Systemic lupus erythematosus (SLE) is a devastating autoimmune disease in which autoantibodies to ubiquitous nuclear antigens cause inflammation and tissue damage in multiple organs. The treatment of SLE has improved considerably over the past 30 years, but these advances have relied on existing medications with insufficient efficacy and significant toxicities. Although several new therapeutics are advancing to Phase 2 and 3 trials, only one modestly effective biologic is currently FDA approved for treating active SLE. It is imperative, therefore, that advances in immunologic knowledge be applied to improve the treatment and quality of life of SLE patients. Autoantibody production is central to the pathogenesis of SLE but many questions remain about the origins of the plasma cells that produce them. It is clear that autoantibody production can precede disease onset by many years, and that flares of SLE are often associated with a new wave of plasma cell proliferation. Our Autoimmunity Center of Excellence proposal is centered on the hypothesis that an improved understanding of the mechanisms of induction and source of autoantibodies in individual patients will allow us to define the spectrum of dysregulated mechanisms responsible for loss of tolerance in human SLE and will form the basis for appropriate patient stratification and selection for clinical trials. To this end, we will apply new technologies that allow meaningful study of small numbers of human cells in a native repertoire to revisit basic questions about the origin and regulation of autoantibodies in SLE. A crucial tool is a new fluorescent nuclear antigen preparation, developed by the Diamond lab that can be used to identify and isolate autoreactive B cells that represent only a small fraction of the total B cell population. This will facilitate the use next generation sequencing of immunoglobulin genes to analyze the repertoire specifically of autoreactive B cells. The Principal Project will characterize autoreactive plasma cells from patients with SLE and ask about their origins and transcriptional profile, with a view to identifying distinct pathways of activation in individual patients that may be specific to autoreactive B cells, compared with cells that protect against microbial antigens. The Collaborative Project will examine mechanisms for the initiation of lupus-related autoimmunity in patients being treated with TNF inhibitors for inflammatory arthritis. The Pilot Project will address the transcriptional, metabolic and functional diversity of circulating T follicular helper cells in patients with SLE and ask whether it is possible to restore normal B cell helper function of these cells by altering T cell metabolism. Our proposal is bolstered by close scientific interactions among the three lead investigators, by collaborations with experts in next generation sequencing methods and data analysis and by a robust clinical infrastructure that will add clinical depth and ensure timely recruitment of patients for all three studies.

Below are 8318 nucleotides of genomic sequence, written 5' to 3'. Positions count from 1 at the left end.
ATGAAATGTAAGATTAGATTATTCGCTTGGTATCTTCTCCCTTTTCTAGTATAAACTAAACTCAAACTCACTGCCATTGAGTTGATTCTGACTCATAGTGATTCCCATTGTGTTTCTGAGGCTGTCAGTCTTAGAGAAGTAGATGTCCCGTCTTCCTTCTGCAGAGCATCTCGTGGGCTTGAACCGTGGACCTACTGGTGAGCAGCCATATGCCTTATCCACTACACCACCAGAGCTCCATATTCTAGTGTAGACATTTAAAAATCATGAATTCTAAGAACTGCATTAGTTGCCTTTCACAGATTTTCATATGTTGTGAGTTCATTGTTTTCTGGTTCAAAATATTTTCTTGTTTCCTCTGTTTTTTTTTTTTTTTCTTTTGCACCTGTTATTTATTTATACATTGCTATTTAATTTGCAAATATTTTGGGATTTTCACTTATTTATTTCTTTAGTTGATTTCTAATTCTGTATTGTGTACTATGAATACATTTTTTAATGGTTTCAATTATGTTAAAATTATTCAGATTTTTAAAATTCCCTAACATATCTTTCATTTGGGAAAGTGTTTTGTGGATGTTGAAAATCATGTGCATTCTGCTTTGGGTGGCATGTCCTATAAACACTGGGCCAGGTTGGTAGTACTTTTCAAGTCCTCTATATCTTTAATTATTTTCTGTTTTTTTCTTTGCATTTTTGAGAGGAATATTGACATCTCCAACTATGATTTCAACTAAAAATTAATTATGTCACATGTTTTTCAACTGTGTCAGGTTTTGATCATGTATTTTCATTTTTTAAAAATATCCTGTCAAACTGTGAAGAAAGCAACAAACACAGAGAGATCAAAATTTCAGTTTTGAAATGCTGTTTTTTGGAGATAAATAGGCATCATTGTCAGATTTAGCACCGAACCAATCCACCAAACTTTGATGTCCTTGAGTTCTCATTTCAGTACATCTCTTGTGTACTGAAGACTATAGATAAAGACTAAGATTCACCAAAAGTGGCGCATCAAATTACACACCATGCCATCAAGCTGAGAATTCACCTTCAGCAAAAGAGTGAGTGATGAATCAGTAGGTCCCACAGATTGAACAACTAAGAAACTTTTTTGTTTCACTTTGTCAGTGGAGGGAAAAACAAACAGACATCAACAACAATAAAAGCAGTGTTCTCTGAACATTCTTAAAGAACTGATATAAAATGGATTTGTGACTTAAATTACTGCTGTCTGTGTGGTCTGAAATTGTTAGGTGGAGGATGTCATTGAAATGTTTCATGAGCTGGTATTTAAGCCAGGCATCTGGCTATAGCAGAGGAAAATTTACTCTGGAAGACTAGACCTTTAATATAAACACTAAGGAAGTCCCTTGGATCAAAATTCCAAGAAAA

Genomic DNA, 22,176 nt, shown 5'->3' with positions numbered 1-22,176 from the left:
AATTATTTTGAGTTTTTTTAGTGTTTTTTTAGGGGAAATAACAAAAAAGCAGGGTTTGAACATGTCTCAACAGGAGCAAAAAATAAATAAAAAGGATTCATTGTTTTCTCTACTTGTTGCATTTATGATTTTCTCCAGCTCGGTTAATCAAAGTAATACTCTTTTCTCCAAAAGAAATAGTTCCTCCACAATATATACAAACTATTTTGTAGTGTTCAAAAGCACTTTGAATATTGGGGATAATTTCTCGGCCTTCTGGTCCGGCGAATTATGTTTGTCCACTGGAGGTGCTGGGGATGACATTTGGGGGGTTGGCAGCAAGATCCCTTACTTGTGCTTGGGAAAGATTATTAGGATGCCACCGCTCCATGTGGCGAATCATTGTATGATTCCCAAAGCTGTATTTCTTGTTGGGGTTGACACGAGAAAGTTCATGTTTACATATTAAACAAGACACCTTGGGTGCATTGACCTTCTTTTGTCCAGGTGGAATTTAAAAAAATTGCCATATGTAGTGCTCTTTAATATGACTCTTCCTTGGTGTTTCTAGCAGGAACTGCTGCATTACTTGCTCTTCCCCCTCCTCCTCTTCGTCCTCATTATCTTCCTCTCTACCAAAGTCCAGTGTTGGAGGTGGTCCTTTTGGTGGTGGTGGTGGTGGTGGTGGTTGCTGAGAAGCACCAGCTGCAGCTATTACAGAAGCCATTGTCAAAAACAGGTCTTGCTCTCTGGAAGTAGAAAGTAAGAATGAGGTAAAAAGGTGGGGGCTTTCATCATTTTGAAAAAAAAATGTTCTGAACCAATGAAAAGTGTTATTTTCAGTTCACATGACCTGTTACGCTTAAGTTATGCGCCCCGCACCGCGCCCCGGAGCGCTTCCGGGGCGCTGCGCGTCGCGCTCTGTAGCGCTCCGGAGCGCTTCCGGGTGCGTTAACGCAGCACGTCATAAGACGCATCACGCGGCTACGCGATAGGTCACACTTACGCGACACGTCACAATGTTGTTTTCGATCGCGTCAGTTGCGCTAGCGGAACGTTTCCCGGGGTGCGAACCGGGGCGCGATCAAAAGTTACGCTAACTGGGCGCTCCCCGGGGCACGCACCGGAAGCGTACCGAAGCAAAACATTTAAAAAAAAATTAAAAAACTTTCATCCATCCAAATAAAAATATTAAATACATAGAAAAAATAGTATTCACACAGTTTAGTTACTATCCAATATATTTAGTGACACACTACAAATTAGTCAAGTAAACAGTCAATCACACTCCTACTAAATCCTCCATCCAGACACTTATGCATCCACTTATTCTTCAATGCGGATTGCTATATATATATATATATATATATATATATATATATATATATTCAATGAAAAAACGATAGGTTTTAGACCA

Public Health Relevance

Overall Narrative Systemic lupus erythematosus is a severe autoimmune disease in which antibodies to self- components cause inflammation in many organs. Current therapies for SLE are not effective enough and have many side effects. The focus of the Feinstein Institute for Medical Research ACE project is to analyze the origins and mechanisms for expansion of the specialized cells that produce lupus-related autoantibodies and to understand differences between individual patients. These studies may then allow for the proper selection of patients for clinical trials of new treatments that target the relevant pathways.

National Institute of Health (NIH)
National Institute of Allergy and Infectious Diseases (NIAID)
Research Program--Cooperative Agreements (U19)
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Special Emphasis Panel (ZAI1)
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Johnson, David R
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Feinstein Institute for Medical Research
United States
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